What people say about Color and Money-

"Anyone interested in the inequities of the selective college admissions process will find Color and Money clear-eyed, hard-hitting, enlightening, and informative."--Rachel Toor, author of Admissions Confidential: An Insider's Account of the Elite College Selection Process.
"For those concerned about why the march toward social justice in America has faltered badly for nearly forty years, Peter Schmidt's Color and Money is a highly instructive--and greatly disturbing--guidepost." --Richard Kluger, author of Simple Justice: The History of Brown v. Board of Education and Black America's Struggle for Equality.
"An indispensible guide to the debate over affirmative action in the United States."--Michael Lind, author of The Next American Nation.
"This book is a must read for anyone concerned with access to higher education, especially to the nation’s elite universities, as well as with larger questions of social policy and social justice."--Terry MacTaggart, Former Chancellor, University of Maine System
"Books on the highly-charged issue of affirmative action are usually one-sided and inflammatory. Peter Schmidt's Color and Money is a wonderful exception. It provides an honest and fair examination that is also passionate and illuminating."--Richard D. Kahlenberg, Senior Fellow, The Century Foundation, and author of The Remedy: Class, Race, and Affirmative Action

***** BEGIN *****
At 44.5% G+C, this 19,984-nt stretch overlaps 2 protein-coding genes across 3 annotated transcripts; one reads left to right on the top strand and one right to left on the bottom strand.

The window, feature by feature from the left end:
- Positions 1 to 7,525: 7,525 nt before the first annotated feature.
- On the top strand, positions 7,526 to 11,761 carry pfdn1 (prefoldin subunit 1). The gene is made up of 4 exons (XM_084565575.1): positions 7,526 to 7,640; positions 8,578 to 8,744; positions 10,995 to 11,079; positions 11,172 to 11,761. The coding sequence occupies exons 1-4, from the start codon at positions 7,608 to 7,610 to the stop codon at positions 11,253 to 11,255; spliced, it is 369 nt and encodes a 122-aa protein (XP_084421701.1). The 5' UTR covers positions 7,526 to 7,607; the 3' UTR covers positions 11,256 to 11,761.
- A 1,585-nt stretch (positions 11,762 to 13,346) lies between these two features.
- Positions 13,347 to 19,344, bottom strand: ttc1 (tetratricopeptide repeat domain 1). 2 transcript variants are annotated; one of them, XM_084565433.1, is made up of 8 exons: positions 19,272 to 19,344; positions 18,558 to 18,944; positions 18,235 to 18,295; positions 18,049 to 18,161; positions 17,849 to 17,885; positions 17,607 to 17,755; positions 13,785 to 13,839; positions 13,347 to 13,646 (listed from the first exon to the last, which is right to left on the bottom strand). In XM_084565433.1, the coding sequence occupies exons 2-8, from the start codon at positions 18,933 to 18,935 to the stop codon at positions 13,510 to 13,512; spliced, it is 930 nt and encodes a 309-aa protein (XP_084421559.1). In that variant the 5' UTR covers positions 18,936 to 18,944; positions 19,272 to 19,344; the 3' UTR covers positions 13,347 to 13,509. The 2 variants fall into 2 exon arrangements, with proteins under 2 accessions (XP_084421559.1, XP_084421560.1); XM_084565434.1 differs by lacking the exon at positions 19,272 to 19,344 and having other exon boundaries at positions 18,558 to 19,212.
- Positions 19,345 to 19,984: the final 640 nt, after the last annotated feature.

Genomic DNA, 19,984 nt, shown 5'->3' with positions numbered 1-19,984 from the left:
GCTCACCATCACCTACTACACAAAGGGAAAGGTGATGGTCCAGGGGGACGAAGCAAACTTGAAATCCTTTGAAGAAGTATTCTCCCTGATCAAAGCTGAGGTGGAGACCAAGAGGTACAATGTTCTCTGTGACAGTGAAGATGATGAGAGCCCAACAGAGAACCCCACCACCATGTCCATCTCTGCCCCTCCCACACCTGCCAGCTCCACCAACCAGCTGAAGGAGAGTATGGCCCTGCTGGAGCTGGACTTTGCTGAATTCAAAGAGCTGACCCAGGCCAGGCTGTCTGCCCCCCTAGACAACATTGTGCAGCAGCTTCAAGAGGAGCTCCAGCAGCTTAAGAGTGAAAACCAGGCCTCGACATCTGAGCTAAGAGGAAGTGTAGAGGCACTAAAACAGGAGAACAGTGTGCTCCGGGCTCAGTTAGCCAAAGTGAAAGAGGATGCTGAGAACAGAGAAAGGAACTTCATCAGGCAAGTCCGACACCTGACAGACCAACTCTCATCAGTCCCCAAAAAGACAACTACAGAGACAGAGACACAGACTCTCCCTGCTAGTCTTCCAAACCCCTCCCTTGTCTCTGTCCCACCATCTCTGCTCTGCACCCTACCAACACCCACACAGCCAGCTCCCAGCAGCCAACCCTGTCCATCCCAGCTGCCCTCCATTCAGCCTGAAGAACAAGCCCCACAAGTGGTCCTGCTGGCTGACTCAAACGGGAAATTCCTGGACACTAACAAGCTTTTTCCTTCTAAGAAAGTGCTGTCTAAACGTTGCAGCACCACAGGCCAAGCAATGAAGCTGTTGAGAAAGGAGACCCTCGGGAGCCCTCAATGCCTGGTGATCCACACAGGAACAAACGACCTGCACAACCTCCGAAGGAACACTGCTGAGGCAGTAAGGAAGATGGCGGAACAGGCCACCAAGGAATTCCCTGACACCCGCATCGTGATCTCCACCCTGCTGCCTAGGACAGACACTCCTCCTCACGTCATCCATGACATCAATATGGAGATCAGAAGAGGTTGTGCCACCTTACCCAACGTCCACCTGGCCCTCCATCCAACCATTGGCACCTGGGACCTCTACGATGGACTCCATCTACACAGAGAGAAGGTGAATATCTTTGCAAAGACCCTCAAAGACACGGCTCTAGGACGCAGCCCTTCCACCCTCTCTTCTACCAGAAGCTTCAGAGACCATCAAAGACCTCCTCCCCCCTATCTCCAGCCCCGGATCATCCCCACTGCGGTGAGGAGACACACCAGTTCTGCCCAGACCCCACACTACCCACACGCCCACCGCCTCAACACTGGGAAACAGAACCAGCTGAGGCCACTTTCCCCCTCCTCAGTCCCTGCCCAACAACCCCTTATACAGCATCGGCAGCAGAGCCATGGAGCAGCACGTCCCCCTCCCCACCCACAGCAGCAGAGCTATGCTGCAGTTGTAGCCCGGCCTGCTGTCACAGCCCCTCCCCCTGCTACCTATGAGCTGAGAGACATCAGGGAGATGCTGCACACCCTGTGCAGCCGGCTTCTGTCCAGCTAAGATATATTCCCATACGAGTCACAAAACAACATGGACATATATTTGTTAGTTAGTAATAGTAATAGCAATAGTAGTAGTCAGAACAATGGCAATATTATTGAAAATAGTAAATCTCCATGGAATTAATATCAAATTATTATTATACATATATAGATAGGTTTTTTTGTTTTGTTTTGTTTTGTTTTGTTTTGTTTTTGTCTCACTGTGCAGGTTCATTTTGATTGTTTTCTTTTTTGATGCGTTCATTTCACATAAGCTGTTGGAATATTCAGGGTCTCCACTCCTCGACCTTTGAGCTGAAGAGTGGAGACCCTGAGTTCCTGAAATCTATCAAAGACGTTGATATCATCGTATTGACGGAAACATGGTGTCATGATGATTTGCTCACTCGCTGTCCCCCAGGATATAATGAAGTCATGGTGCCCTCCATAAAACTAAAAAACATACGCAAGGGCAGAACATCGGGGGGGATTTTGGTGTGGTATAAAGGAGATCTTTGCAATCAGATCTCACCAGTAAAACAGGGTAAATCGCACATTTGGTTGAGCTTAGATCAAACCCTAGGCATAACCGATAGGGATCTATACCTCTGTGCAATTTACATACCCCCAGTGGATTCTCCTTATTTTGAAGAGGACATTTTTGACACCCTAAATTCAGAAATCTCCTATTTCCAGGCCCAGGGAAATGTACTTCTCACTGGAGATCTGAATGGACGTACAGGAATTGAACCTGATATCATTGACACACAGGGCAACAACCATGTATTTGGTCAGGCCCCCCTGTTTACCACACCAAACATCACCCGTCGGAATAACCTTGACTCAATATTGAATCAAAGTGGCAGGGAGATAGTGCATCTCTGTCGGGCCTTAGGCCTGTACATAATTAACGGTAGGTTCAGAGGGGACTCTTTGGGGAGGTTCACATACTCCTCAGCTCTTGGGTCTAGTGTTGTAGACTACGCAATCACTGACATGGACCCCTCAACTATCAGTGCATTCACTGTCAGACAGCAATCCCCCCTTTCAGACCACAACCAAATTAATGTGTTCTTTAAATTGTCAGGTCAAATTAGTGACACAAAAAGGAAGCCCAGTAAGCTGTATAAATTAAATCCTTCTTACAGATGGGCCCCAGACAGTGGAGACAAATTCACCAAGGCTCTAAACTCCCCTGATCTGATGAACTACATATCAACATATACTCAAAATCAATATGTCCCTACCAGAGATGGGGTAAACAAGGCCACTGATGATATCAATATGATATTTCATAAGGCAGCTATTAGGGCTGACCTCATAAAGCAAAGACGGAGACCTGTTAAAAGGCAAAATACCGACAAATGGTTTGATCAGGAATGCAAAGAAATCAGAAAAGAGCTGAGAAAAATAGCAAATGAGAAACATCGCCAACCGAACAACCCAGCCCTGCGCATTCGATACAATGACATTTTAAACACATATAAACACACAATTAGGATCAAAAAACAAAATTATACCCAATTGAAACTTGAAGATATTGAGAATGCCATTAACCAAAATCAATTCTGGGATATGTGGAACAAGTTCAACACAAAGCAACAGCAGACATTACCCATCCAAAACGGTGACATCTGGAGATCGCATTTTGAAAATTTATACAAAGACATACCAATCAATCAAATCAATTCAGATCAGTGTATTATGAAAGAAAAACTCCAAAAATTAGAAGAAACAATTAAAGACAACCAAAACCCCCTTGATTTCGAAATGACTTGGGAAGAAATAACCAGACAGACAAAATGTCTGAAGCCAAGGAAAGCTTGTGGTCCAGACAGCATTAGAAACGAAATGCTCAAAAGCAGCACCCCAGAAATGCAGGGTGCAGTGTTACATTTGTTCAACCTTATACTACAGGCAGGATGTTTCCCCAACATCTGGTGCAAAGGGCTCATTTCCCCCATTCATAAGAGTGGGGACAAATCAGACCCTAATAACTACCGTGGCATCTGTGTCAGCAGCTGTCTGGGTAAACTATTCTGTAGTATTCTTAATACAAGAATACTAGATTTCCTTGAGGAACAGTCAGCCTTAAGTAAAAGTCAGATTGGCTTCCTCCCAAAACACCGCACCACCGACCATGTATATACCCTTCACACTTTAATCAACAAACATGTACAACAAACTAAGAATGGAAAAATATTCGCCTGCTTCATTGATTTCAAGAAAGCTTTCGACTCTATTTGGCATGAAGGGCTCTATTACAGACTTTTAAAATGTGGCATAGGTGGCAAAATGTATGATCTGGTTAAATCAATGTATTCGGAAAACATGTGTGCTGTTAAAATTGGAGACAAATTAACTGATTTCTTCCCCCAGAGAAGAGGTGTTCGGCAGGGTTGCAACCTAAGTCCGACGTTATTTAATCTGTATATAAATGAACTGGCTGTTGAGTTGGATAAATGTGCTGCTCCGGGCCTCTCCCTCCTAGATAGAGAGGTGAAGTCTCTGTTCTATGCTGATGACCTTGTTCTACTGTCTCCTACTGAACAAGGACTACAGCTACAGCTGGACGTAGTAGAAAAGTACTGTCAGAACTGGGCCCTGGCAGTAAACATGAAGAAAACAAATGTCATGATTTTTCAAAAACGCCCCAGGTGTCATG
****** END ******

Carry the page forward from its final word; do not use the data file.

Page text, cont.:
Peter Schmidt is available as a speaker

Peter Schmidt is available to speak at colleges, bookstores, schools, churches, and at gatherings of education associations. His past speaking engagements are listed at the bottom of this Web site. If interested in having him appear, e-mail him at schmidt_peter@msn.com. He also is available as an expert source for journalists covering affirmative action. Those on a tight deadline should email him at peter.schmidt@chronicle.com.

Hear interviews with Peter Schmidt

Jack Lessenberry of Michigan Public Radio talked to Peter Schmidt about Color and Money in August. You can hear the interview here. Reading the book inspired Jack to write an essay on it, which you can read here. You also can hear Peter Schmidt talk about his book on the NPR program Justice Talking and in a Chronicle of Higher Education podcast.

Color and Money Is a College Course!